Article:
I have found that in the brazing of beryllium to a base metal, the brazing material may react with the beryllium and with the base metal to form the liquid brazing alloy and when this reaction occurs, it gives rise to the formation of extraordinarily brittle and weak compounds. These compounds may appear as continuous layers on the base or on the beryllium and if there is a continuous layer of such a compound on the baseafter the braze has solidified, the Joint is likely to be sensitive to subsequent reheating and may crack during such heating. The weakness of such a joint arises not only from the brittleness of the compound ascribable to its inherent lack of ductility but also from the tendency of the layer of compound to split from the base because of the different crystal structures and dilatation characteristics of the layer and base. I have discovered, however, that by proper selection of the base and brazing material. it is possible to produce a Joint in which there is no brittle compound or no continuous layer of such compound on the base. Joints characterized by entire absence of a brittle compound or of a continuous layer of such a compound on the base can be made vacuum-tight and are capable of withstanding subsequent reheating, so that such joints are satisfactory for use in vacuum equipment.
I have found that joints between beryllium and a base that are suitable for use as part of the envelope of a vacuum tube may be made by employing nickel or nickel-copper alloy as the base and copper as the brazing metal. The nickelcopper alloys to which I refer are those containing about 66% nickel and referred to generally a Monel metal. The cupro-nickels containin 20% or 30% nickel may also be used but are less desirable because their coefficient of expansion is not as favorable as that of Monel metal.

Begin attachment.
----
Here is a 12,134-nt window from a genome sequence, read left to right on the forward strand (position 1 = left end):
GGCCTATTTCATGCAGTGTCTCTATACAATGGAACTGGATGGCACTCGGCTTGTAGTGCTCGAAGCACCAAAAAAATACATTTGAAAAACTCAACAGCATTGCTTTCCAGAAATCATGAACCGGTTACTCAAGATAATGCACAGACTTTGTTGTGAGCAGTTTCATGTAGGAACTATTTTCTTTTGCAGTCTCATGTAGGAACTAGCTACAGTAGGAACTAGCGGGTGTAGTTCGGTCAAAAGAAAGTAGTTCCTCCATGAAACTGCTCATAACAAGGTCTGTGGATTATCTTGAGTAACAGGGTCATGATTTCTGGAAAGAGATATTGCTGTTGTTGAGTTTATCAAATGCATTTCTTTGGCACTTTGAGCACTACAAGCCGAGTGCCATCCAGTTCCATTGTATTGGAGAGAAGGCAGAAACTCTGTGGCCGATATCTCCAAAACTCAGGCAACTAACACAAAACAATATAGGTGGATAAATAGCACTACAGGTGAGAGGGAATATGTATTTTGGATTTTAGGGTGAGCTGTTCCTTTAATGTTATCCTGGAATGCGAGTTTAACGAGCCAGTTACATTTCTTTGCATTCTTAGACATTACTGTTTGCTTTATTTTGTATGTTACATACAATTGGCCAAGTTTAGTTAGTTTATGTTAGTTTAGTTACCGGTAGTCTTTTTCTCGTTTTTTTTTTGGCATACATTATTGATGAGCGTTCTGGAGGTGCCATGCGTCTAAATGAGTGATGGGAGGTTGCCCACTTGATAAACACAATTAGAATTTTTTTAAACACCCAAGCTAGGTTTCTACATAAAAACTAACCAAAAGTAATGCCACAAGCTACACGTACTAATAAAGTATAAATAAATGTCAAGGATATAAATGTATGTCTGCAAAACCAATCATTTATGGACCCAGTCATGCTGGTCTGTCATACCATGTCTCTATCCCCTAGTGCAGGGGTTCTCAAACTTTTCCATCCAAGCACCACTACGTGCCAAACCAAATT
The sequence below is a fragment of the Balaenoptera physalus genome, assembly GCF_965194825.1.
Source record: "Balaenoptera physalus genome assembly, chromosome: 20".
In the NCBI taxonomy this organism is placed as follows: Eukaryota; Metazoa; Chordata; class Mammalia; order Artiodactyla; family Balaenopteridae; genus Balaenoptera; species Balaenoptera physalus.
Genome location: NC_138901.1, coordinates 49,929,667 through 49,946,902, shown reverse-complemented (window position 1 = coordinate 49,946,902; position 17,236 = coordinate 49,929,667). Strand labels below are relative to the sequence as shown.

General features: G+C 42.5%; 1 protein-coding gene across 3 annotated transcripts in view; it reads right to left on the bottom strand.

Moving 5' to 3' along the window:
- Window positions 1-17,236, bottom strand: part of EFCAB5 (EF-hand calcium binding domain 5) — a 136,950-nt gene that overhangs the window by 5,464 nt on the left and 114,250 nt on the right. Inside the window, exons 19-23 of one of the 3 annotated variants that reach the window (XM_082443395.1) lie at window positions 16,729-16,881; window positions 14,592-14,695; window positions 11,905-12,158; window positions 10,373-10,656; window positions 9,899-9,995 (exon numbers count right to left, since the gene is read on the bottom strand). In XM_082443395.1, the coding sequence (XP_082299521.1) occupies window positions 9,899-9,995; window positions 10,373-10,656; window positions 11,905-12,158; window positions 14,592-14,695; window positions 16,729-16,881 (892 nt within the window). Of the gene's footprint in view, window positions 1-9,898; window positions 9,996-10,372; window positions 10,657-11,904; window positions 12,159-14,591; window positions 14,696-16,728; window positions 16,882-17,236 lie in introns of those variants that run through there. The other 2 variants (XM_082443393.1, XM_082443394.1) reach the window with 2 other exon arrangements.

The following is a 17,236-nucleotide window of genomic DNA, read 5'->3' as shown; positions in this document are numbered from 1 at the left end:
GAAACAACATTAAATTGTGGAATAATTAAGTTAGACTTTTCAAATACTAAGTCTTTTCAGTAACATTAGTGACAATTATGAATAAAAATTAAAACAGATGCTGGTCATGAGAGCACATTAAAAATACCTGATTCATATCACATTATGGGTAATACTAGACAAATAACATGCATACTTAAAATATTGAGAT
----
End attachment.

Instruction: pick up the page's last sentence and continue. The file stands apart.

Another important factor having an influence on the success of the brazing operation is the atmosphere in which the operation is carried out, I have found that the presence of oxygen in that atmosphere is highly detrimental and I, therefore, prefer to do the brazing in a good vacuum or in an inert atmosphere, such as hydrogen or extreme purity.
For a better understanding of the invention. reference may be had to the accompanying drawin; in which:
Fig, 1 is a fragmentary sectional view through a structure made in accordance with the invention;
Fig. 2 is a plan view of the structure shown in Fig. 1; and
Figs. 3 to 7, inclusive, are sectional views through modified forms of the new structure.
The structure shown in Fig. 1 comprises a base In which is preferably of Monel metal but may also be made of nickel, or nickel-copper alloys other than Monel. The particular base shown is of generally tubular form and may be employed as a section of the envelope of an X-ray tube. The base has a window opening ll closed by a disc I! of beryllium or beryllium-like material, the alloy disclosed in my Patent No. 2,306,592, above mentioned, being preferred for the purpose. The disc serves as the window or port through which the useful beam of X-rays passes and the disc is held in place on the base by brazing.